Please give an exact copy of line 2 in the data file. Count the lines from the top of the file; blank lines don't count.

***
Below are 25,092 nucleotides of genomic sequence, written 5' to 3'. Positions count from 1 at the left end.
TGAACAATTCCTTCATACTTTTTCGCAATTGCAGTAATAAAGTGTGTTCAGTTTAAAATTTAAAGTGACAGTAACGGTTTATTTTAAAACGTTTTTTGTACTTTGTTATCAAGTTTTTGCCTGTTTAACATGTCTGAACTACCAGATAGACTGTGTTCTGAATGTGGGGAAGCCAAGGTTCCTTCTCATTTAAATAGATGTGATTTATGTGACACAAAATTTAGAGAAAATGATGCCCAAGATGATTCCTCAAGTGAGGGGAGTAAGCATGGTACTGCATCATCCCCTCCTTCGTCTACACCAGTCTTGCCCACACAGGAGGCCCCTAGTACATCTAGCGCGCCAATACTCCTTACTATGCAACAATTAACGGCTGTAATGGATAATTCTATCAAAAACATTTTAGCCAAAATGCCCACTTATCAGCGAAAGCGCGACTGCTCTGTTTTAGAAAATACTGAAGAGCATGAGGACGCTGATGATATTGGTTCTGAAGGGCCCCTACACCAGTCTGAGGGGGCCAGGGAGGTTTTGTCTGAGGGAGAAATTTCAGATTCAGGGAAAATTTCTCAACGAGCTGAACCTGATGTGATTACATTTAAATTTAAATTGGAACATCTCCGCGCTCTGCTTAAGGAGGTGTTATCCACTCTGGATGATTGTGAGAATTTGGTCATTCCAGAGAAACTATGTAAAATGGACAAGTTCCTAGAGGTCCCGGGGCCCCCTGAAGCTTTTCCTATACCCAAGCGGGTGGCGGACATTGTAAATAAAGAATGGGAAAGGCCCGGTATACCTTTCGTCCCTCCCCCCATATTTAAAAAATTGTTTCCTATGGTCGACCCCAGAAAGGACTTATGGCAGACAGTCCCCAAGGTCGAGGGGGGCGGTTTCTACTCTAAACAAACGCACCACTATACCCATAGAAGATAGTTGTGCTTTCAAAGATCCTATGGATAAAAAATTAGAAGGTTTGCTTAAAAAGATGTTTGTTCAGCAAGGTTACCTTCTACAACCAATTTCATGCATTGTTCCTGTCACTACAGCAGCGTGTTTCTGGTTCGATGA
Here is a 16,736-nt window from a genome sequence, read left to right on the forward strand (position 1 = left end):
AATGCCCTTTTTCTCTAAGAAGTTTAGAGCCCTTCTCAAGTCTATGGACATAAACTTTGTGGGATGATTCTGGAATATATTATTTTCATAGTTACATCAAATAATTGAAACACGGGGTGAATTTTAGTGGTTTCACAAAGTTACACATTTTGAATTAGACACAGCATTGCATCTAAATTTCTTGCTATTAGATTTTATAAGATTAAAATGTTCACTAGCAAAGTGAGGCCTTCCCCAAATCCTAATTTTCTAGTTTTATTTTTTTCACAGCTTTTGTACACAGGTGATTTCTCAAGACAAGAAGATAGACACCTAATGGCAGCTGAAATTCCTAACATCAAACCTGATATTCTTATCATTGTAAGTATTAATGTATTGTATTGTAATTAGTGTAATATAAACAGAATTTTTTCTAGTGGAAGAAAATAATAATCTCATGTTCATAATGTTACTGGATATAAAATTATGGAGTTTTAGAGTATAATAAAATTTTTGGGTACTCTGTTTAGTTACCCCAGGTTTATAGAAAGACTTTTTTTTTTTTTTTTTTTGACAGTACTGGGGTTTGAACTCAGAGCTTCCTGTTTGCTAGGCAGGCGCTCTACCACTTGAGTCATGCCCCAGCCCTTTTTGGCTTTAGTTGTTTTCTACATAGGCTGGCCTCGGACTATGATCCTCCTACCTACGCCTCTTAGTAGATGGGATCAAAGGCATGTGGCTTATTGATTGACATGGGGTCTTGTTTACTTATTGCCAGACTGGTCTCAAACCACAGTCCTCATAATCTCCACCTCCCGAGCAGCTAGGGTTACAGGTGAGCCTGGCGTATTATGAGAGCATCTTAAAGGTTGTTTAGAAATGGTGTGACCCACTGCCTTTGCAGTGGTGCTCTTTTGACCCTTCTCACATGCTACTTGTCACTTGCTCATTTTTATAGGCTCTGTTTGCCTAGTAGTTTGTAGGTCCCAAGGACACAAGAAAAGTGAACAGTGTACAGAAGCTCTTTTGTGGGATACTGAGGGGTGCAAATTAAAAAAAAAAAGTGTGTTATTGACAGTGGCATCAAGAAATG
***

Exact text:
TGAACAATTCCTTCATACTTTTTCGCAATTGCAGTAATAAAGTGTGTTCAGTTTAAAATTTAAAGTGACAGTAACGGTTTATTTTAAAACGTTTTTTGTACTTTGTTATCAAGTTTTTGCCTGTTTAACATGTCTGAACTACCAGATAGACTGTGTTCTGAATGTGGGGAAGCCAAGGTTCCTTCTCATTTAAATAGATGTGATTTATGTGACACAAAATTTAGAGAAAATGATGCCCAAGATGATTCCTCAAGTGAGGGGAGTAAGCATGGTACTGCATCATCCCCTCCTTCGTCTACACCAGTCTTGCCCACACAGGAGGCCCCTAGTACATCTAGCGCGCCAATACTCCTTACTATGCAACAATTAACGGCTGTAATGGATAATTCTATCAAAAACATTTTAGCCAAAATGCCCACTTATCAGCGAAAGCGCGACTGCTCTGTTTTAGAAAATACTGAAGAGCATGAGGACGCTGATGATATTGGTTCTGAAGGGCCCCTACACCAGTCTGAGGGGGCCAGGGAGGTTTTGTCTGAGGGAGAAATTTCAGATTCAGGGAAAATTTCTCAACGAGCTGAACCTGATGTGATTACATTTAAATTTAAATTGGAACATCTCCGCGCTCTGCTTAAGGAGGTGTTATCCACTCTGGATGATTGTGAGAATTTGGTCATTCCAGAGAAACTATGTAAAATGGACAAGTTCCTAGAGGTCCCGGGGCCCCCTGAAGCTTTTCCTATACCCAAGCGGGTGGCGGACATTGTAAATAAAGAATGGGAAAGGCCCGGTATACCTTTCGTCCCTCCCCCCATATTTAAAAAATTGTTTCCTATGGTCGACCCCAGAAAGGACTTATGGCAGACAGTCCCCAAGGTCGAGGGGGGCGGTTTCTACTCTAAACAAACGCACCACTATACCCATAGAAGATAGTTGTGCTTTCAAAGATCCTATGGATAAAAAATTAGAAGGTTTGCTTAAAAAGATGTTTGTTCAGCAAGGTTACCTTCTACAACCAATTTCATGCATTGTTCCTGTCACTACAGCAGCGTGTTTCTGGTTCGATGA